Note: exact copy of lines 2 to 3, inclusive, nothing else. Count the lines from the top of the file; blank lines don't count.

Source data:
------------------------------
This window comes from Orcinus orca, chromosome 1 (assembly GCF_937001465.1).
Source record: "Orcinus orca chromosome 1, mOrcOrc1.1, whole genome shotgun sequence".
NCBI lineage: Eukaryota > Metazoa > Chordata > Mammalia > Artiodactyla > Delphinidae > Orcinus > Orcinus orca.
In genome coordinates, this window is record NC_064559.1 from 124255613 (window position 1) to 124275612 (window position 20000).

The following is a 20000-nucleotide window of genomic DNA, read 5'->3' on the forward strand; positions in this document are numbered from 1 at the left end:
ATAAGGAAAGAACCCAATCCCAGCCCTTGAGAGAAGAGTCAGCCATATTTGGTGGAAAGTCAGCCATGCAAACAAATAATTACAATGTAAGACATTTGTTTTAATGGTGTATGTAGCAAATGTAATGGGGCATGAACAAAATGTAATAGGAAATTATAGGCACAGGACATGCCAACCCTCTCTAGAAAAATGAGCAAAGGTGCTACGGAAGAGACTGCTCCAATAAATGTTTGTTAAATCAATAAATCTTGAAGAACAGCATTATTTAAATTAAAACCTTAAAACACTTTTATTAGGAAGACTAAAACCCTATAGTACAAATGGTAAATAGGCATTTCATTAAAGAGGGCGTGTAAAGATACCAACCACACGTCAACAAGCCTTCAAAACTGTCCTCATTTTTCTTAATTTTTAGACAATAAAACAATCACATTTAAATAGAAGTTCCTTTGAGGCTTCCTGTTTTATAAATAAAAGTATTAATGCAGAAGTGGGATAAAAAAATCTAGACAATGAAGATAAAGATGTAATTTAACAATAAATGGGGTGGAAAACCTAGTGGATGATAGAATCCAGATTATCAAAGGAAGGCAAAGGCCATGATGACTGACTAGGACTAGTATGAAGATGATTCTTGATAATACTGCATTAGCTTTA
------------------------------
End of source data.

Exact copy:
Source record: "Orcinus orca chromosome 1, mOrcOrc1.1, whole genome shotgun sequence".
NCBI lineage: Eukaryota > Metazoa > Chordata > Mammalia > Artiodactyla > Delphinidae > Orcinus > Orcinus orca.